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Julius Caesar

Act I, Scene 3

The same. A street.
 
[Thunder and lightning. Enter from opposite sides, CASCA, with his sword drawn, and CICERO]
 
CICERO
           ,       ,         ,           ,        ,
      Good e|ven, Cas|ca: brought | you Cae|sar home?
       ,               ,          ,          ,          ,
      Why are | you breath|less? And | why stare | you so?
 
CASCA
           ,          ,           ,          ,         ,
      Are not | you moved,| when all | the sway | of earth
        ,                ,         ,       ,    ,
      Shakes, like | a thing | unfirm?| O Ci|cero,
                 ,   ,           ,          ,         ,
5     I have / seen tem|pests, when | the scol|ding winds
             ,           ,       ,        ,          ,
      Have rived | the knot|ty oaks,| and I | have seen
         2   ,       ,        ,           ,          ,
      The ambi|tious o|cean swell | and rage | and foam,
          ,      ,       ,          ,      2      ,
      To be | exal|ted with | the threa|tening clouds:
           ,       ,        ,      ,            ,
      But ne|ver till | tonight,| never | till now,
          ,         ,         ,         ,         ,
10    Did I | go through | a tem|pest drop|ping fire.
       ,         ,           ,        ,           x
      Either | there is | a ci|vil strife | in heaven,
           ,          ,          ,       ,          ,
      Or else | the world,| too sau|cy with | the gods,
         ,        ,         ,         ,
      Incen|ses them | to send | destruc|tion.
 
CICERO
      <- ,      ,        ,     T     T   T      ,
        Why,|| saw you | any|thing more won|derful?
 
CASCA
         ,        ,           ,          ,         ,
15    A com|mon slave,| you know | him well | by sight,
            ,         ,      ,                 ,           ,
      Held^up | his left | hand, which | did flame | and burn
             ,      ,          ,          ,          ,
      Like twen|ty tor|ches joined,| and yet | his hand,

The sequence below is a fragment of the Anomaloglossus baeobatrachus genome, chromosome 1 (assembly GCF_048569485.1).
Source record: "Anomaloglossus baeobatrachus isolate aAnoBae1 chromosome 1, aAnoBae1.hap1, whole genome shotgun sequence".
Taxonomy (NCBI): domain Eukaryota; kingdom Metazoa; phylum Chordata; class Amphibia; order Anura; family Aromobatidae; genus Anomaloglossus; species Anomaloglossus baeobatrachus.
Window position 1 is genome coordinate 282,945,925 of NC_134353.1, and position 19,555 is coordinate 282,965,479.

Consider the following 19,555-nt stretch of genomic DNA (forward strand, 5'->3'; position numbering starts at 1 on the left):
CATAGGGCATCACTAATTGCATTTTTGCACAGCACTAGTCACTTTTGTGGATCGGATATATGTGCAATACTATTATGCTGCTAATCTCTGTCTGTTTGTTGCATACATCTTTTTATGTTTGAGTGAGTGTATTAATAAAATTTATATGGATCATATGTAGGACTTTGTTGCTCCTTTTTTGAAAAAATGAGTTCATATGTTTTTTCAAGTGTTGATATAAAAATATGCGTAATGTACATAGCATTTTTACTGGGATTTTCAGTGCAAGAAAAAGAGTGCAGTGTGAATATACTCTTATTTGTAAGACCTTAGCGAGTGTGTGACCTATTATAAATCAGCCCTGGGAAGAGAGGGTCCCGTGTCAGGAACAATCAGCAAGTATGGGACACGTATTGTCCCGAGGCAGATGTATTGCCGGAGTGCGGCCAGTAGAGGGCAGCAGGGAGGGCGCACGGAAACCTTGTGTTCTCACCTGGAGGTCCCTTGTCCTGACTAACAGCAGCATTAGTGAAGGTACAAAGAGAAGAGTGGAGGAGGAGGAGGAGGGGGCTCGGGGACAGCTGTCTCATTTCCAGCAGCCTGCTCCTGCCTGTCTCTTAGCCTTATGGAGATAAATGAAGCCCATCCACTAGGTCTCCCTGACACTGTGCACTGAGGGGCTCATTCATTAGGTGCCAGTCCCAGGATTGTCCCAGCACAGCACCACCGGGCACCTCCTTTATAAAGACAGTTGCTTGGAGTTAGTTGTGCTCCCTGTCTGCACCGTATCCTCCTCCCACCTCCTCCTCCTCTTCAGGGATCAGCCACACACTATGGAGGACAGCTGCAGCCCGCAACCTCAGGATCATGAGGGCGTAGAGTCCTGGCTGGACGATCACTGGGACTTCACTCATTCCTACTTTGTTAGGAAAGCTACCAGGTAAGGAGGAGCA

,     ,         ,         ,           ,
      Not sen|sible | of fire,| remained | unscorched.
          ,         ,          ,          ,        ,
      Besides,| I have | not since | put up | my sword,
          ,          ,    ,       ,        x
20    Against | the Ca|pitol | I met | a lion,
             ,       ,         ,          ,      ,
      Who glared | upon | me, and | went sur|ly by,
           ,       ,       ,         ,            ,
      Without | annoy|ing me:| and there | were drawn
        ,        ,       ,         ,       ,     ->
      Upon | a heap | a hun|dred ghast|ly wo||men,
        ,      ,                  ,          ,           ,
      Trans|formed with | their fear;| who swore | they saw
           ,         ,          ,         ,           ,
25    Men^all | in fire | walk^up | and down | the streets.
           ,      ,          ,         ,          ,
      And yes|terday | the bird | of night | did sit
        T   .   T   T      ,         ,        ,
      Eene at noon-day | upon | the mar|ket-place,
        ,             ,           ,           ,     ,
      Hooting | and shrie|king. When | these pro|digies
          ,        ,        ,         ,         ,
      Do so | conjoint|ly meet,| let not | men say
        ,                ,          ,         ,    ,
30    These are | their rea|sons, they | are na|tural:
          ,       ,           ,        ,          ,
      For I | believe,| they are | porten|tous things
         ,        ,         ,           ,       ,
      Unto | the cli|mate that | they point | upon.
 
CICERO
          ,        ,        ,         ,       ,
      Indeed,| it is | a strange-|dispo|sed time:
           ,       2     ,        ,    ,              ,
      But men | may construe | things af/ter their | fashion,
        ,               ,        ,          ,            ,
35    Clean from | the pur|pose of | the things | themselves.
            ,       ,        ,    ,       ,       2->
      Come Cae|sar to | the Cap|itol | tomor||row?
 
CASCA
           ,         ,        ,       ,   ,
      He doth;| for he | did bid | Anto|nius
             ,        ,         ,          ,        ,       2->
      Send^word | to you | he would | be there | tomor||row.
 
CICERO
             ,            ,        ,        ,       ,
      Good night | then, Cas|ca: this | distur|bed sky
          ,         ,       
40    Is not | to walk | in.
 
CASCA
                                     ,    ,    ,
                              Fare/well, Ci|cero.